Eighteen films will compete in the New Directors'competition at this year's Donostia-San SebastianInternational Film Festival (September 21-30).

The films come largely from Europe,although Asia, Latin America andthe United Statesare represented as well.

First and second-time feature directors competing in the festival's official selection are also eligible for awards.

Prizes include the lucrative $117,000 (Euros 90,000) Altadis-New Directors Award, shared by the director andSpanish distributor, and the Montblanc Award for NewScreenwriters, which comes with a $19,000 (Euros 15,000) purse for the screenwriter ofthe winning film.

The festival highlights the fact that many of this year's"new directors" have already made a name for themselves in shortfilms, including the UK'sOscar-nominated Sean Ellis, who brings comedy Cashback about an art student whotakes a job at an all-night grocery to solve his insomnia problems following abreak-up with his girlfriend.

David Strathairn stars in Aaron J.Wiederspahn's TheSensation Of Sight, the sole entry from the US,about an introverted English teacher who gives up his career to become adoor-to-door salesman in search of redemption after witnessing a terribletragedy.

UK-Spain-France co-production The Backwoods by award-winning Basque director KoldoSerra shot partially in San Sebastian.

The thriller stars Gary Oldman,Paddy Considine and VirginieLedoyen in the tale of a British couple whosetroubled relationship takes a turn for the worse on a nightmarish ruralvacation.

Another San Sebastian-shot feature is one of three moreSpanish entries in the line-up: Fernando Bernuesand Mireia Gabilondo'sBasque-language Kutsidazu BideaIxabel,, a literary adaptation about a young man'sexperiences learning about his native language and culture.

Also from Spain: Judith Colell'ssophomore effort 53 Dias De Invierno, a trio of intimate tales of love, loss andfear; and Inaki Dorronsoro'sfilm noir La Distancia,about a jailed boxer forced to murder another prisoner who upon his releasebefriends the dead man's prostitute wife.

Three Latin American entries include two Films in Progressalumni: Ruben Imaz Castro's Familia Tortuga, from Mexico,about a day in the life of a family getting over the death of the mother; and Brazil'sProibido Proibir fromJorge Duran, a student love triangle based loosely on Truffaut'sJules et Jim.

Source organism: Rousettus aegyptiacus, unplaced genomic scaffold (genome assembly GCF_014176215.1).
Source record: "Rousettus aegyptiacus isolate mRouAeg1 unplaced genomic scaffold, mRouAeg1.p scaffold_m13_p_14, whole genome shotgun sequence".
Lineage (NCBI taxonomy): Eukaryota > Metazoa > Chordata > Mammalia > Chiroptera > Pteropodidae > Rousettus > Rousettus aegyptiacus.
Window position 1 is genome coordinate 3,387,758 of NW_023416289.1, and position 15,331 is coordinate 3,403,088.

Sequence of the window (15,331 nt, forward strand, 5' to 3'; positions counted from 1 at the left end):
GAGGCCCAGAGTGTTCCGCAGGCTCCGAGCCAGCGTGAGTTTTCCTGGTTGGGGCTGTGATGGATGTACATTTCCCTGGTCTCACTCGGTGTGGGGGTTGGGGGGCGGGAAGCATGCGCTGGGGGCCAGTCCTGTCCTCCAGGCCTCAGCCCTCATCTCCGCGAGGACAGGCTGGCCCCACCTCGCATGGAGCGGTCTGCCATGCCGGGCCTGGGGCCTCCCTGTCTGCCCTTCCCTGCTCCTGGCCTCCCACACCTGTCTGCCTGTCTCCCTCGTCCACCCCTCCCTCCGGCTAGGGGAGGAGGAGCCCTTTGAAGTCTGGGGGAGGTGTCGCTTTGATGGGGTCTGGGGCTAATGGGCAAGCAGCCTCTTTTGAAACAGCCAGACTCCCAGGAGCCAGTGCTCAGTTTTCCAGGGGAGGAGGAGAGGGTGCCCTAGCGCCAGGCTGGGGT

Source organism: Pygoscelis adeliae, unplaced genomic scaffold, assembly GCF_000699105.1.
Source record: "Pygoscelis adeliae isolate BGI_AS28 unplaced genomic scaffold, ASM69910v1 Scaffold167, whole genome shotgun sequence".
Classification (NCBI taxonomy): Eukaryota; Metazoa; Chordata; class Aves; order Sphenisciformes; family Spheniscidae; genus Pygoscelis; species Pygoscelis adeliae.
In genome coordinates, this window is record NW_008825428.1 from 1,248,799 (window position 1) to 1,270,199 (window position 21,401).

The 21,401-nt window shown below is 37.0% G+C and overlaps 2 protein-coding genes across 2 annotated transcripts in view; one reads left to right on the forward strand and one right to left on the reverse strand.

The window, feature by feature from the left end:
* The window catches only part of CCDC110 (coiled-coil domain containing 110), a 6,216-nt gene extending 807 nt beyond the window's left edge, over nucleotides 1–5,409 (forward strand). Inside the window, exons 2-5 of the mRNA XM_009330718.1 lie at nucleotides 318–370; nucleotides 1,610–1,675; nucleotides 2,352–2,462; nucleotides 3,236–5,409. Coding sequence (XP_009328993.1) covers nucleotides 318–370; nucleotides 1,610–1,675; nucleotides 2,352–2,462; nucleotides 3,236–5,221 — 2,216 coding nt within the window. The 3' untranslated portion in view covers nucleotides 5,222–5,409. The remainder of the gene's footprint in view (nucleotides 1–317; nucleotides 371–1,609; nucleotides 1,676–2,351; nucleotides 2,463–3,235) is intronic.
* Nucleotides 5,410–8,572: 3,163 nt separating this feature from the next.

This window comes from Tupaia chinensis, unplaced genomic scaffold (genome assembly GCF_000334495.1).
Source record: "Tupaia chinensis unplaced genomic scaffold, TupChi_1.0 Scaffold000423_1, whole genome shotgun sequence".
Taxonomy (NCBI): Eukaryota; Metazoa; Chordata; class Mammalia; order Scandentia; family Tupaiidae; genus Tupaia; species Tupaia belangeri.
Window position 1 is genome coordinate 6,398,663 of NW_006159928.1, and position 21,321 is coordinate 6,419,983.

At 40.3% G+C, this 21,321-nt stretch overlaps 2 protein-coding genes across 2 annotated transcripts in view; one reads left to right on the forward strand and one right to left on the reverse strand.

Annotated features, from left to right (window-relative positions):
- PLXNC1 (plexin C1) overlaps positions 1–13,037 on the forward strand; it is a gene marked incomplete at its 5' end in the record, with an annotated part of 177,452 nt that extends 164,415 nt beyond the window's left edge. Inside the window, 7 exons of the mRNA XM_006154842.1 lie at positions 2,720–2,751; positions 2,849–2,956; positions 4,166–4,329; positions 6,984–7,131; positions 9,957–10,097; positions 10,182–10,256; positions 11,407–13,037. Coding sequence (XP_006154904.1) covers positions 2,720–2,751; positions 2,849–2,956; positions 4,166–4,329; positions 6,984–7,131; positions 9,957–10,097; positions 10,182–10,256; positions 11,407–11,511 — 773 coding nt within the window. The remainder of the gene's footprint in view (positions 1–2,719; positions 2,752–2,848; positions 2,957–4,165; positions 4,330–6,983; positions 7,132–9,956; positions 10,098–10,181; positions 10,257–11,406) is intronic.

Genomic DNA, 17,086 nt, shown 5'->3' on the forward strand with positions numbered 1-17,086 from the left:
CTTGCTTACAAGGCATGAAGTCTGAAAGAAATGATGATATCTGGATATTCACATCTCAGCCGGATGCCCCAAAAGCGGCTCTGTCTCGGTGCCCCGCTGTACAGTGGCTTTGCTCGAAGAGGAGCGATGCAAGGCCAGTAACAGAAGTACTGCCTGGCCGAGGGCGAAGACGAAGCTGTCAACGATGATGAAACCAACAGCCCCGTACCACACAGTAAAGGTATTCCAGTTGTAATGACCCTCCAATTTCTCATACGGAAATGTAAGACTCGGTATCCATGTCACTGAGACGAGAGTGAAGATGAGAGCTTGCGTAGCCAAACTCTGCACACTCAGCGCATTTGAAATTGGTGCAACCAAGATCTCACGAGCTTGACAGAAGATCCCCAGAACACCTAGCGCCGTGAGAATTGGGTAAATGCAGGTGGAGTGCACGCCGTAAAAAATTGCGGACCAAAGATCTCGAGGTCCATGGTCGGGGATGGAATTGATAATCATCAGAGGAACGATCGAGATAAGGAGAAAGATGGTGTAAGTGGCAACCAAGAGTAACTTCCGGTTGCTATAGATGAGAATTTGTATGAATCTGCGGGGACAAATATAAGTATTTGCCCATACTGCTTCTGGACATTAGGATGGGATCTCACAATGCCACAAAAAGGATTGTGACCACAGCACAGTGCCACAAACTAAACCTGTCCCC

The third is Argentinian Daniela Goggi's Visperas, about a womanawaiting the results of a biopsy with her family.

European titles include: Ragnar Bragason's Born/Children(Iceland), a tragicomedy about awoman fighting for custody of her children; Sven Taddicken'sEmmas Bliss (Germany), a melodrama about a cancerpatient's adventures when a wrong turn lands him on a pig farm run by a lonelygirl; Lionel Bailliu's Fair Play (France-Belgium-Czech Republic), about aruthless group of sports-loving yuppies fighting for control of a company; PeterSchonau Fog's TheArt Of Crying (Kunsten At GraedeI Kor) (Denmark), a 70s-set tale about a depresseddairy farmer and his callous grown children; Erik Richter Strand's Sons (Sonner) (Norway),a drama turning on the issue of child abuse; and Oliver Paulus& Stefan Hillbrand's So Long! (Wir WerdenUns Wiederseh'n) (Sweden), a story of life and death set in an old peoples' home.

Finally, three entries from Asia are: Mesde Guzman's Ang Daan Patungong Kalimugtong (Phillipines),a quasi-documentary about two orphans' fight for survival in a rural hut; Yen Yen Woo & Colin Goh's Singapore Dreaming (MeiMan Ren Sheng) (Sing),a gentle comedy about a middle class family in dog-eat-dog capitalism; and ChenDaming's OneFoot Off The Ground (Ji QuanBu Ning) (China), a comedy about a group of operasingers forced to eke out a living elsewhere.